2022 Student Scholarship Winner: Masroor Sagheer

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Published on: December 6, 2022

I want to start by congratulating the entire AETA team that made this year’s meeting a huge success. It was a pleasure to be able to interact with and learn from the experiences of the leaders of the embryo transfer industry.

I am a veterinarian from Pakistan and am currently pursuing my PhD in reproductive physiology and embryology at the University of Florida. Hailing from the fourth-largest milk-producing (61 million tons) country in the world, I intended to come to the US and equip myself with state-of-the-art skills in the field of embryology so that I could improve the local breeds of cows and buffaloes in Pakistan. As a graduate student, the rigorous training I am getting at the University of Florida in designing research and data analysis will help me set new standards of research and teaching embryology in Pakistan. However, I still needed a better understanding of the field application of embryology to uplift the nascent embryo industry in Pakistan. Therefore, I applied for a student scholarship to learn the best embryo production practices on a commercial scale. My other inspiration for attending the AETA conference was to learn the basics of laparoscopic AI in small ruminants. The thought-provoking and encouraging talks from Drs. Rachael Gately and David Matsas on laparoscopic AI were an absolute delight. The knowledge sharing in terms of synchronization protocols, anesthesia protocols, and basic handling of a laparoscope was very much appreciated. I am sure that the learning points from this session will be very helpful in the successful execution of my PhD projects.

I was delighted to learn the results of recombinant FSH from Dr. Scott Jaques. I am hopeful that, in a few years, we will see more data on recombinant FSH usage in dairy cows. It would be great to know their findings, as the availability of a recombinant FSH would reduce the cost of superovulation in conventional flush and superstimulation in ovum pickup-based IVF embryo transfer programs. The lessons from the session on slaughterhouse beef embryo production by Alex Blonski and Dr. Brady Hicks could potentially open a lot of new opportunities for research and business. As researchers, we have always struggled with embryo transfer from slaughterhouse embryos due to the unknown genetics of the female animals. However, the availability of a slaughterhouse exclusively for Angus cows (as mentioned by Dr. Hicks) can certainly eliminate this issue and help researchers design more controlled experiments on pregnancy success rates of IVF embryos. Beef on dairy is one of the hot topics in the dairy industry these days, and I was amazed to see the data on thousands of beef embryo transfers in dairy cows by Dr. Clint Walhof.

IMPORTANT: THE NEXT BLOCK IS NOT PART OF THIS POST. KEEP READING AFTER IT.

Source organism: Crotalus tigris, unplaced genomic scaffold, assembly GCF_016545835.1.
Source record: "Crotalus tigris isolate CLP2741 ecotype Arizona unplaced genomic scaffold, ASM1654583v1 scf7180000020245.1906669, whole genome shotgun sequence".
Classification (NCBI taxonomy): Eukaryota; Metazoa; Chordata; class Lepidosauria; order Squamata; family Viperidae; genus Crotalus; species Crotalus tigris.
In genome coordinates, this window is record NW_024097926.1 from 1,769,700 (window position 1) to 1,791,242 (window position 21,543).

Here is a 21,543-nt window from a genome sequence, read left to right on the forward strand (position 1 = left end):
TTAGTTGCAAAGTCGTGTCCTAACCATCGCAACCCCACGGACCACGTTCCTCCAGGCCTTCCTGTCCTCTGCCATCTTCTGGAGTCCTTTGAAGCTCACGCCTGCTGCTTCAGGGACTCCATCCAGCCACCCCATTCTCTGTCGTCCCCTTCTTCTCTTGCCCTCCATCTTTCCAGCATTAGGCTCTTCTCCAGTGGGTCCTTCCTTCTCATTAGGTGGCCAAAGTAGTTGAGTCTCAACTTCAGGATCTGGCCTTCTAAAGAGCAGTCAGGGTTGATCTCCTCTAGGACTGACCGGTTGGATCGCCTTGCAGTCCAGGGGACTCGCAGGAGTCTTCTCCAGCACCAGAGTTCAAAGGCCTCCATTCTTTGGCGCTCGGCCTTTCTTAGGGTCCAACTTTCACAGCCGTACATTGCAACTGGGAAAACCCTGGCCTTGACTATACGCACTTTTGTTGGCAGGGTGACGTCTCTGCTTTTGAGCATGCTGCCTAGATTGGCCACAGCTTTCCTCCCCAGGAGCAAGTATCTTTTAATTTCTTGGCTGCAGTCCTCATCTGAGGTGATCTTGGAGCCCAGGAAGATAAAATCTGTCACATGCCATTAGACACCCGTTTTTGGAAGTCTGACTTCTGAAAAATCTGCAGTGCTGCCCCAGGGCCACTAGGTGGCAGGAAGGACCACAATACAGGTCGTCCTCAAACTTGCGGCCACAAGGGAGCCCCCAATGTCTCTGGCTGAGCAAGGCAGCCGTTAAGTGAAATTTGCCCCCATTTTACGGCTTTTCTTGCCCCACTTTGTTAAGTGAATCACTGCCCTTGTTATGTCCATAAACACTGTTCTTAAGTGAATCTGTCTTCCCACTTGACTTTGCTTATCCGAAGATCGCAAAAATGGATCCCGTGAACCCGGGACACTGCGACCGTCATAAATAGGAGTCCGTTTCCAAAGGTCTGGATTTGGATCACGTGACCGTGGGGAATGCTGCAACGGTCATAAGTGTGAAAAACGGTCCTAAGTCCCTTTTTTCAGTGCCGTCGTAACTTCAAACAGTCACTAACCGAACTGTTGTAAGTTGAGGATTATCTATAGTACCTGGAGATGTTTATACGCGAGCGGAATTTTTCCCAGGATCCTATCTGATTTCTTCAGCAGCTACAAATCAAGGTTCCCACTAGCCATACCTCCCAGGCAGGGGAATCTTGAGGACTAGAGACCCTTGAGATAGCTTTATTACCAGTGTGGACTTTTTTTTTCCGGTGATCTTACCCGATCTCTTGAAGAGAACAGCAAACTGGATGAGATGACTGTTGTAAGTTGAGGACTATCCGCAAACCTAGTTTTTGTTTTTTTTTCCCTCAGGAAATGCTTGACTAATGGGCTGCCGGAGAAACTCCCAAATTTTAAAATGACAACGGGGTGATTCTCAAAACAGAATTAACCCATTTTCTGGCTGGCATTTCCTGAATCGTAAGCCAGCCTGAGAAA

The success story of a small-scale ovum pickup setup by Dr. Bethany J. Funnel at the CETA/ACTE session gave me a lot of confidence to start an embryo transfer practice on my return to Pakistan. I realized that it is possible to get great outcomes from a small IVF lab by strictly utilizing good lab practices. A session on basic IVF laboratory requirements and composition of different IVF media by Dr. Jacob Thundathil was extremely helpful in understanding the biology of the IVF process.

The insights and updates on sex semen technology from Dr. Pablo Juan Ross and Mike Donnelly made their sessions possibly the best of this year’s AETA conference. It was amazing to learn about the chronological advancements in sex semen technology and its use in IVF setups. The talk on donor management by Dr. Alvaro García-Guerra truly provided answers to a lot of practical questions in embryo transfer setups. The fact that increasing or decreasing the dose of FSH does not affect embryo production success would offer ease in the application of FSH by farmers. An exclusive discussion during the IVF lab procedures and updates session was very thoughtful. Being aware of the constraints of an IVF lab is equally important for a successful embryo transfer. Lastly, the session on human IVF from Dr. Eduardo Kelly beautifully highlighted the importance of several lab-end critical factors for smooth embryo production.

There were a lot of great questions raised during the meeting that caught my attention. As academicians, I think we need to work more on improving embryo cryopreservation and embryo recipient management, as there is a lot of room for advancement in these areas of bovine embryology. Overall, the AETA provided me with a great opportunity to interact with experts from industry and academia during social hours and the exclusive student–mentor lunch. It felt great to be among the pillars of this industry, and I am extremely grateful to the AETA for giving me this opportunity.

Masroor Sagheer

University of Florida

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